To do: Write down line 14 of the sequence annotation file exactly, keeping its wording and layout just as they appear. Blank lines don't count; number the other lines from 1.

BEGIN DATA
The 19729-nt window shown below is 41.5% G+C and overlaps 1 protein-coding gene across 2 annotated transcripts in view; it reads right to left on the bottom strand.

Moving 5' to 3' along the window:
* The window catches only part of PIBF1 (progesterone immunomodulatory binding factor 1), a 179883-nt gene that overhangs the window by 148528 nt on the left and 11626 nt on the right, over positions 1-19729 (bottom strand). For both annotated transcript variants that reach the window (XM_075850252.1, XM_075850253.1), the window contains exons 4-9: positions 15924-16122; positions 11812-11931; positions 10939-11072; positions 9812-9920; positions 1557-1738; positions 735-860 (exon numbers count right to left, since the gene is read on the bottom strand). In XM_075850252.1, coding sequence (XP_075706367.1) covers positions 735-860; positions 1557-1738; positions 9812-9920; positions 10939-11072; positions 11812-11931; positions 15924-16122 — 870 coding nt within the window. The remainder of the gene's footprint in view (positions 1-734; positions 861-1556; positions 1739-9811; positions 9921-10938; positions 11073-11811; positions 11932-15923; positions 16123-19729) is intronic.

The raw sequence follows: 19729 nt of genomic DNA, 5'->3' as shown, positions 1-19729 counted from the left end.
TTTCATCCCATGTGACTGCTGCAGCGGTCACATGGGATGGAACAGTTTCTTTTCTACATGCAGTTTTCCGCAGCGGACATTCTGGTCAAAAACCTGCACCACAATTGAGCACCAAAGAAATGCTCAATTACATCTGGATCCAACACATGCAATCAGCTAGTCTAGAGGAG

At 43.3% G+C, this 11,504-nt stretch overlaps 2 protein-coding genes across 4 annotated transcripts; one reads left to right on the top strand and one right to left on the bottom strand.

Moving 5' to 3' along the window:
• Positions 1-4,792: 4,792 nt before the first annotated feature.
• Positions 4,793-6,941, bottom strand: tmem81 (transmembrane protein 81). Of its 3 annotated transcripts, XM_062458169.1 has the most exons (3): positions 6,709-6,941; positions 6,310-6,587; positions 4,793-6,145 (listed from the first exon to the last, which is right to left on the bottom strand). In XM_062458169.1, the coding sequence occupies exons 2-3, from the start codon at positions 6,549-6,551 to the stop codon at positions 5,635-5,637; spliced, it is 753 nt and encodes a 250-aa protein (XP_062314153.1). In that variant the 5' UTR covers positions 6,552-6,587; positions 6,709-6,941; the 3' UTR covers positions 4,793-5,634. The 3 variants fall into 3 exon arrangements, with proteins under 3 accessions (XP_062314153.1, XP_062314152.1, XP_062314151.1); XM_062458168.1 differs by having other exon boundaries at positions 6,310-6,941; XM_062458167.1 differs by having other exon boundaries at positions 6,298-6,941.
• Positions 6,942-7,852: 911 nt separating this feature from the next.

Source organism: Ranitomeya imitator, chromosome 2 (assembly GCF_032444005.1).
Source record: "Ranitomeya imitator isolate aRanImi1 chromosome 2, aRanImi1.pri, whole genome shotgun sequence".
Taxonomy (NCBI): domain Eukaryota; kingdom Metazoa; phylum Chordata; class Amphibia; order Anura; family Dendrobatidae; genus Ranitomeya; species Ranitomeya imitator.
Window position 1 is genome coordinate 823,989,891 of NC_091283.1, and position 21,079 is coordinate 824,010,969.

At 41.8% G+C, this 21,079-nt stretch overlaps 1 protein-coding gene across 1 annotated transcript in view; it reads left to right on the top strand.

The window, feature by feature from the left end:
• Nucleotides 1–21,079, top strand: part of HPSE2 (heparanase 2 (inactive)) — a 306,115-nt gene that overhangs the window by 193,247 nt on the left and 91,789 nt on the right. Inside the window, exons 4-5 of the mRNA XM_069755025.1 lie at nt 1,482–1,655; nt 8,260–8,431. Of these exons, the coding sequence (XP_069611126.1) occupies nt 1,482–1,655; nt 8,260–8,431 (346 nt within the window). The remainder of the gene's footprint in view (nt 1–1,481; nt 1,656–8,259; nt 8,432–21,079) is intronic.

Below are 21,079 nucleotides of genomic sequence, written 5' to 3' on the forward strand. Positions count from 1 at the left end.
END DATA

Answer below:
Window position 1 is genome coordinate 823,989,891 of NC_091283.1, and position 21,079 is coordinate 824,010,969.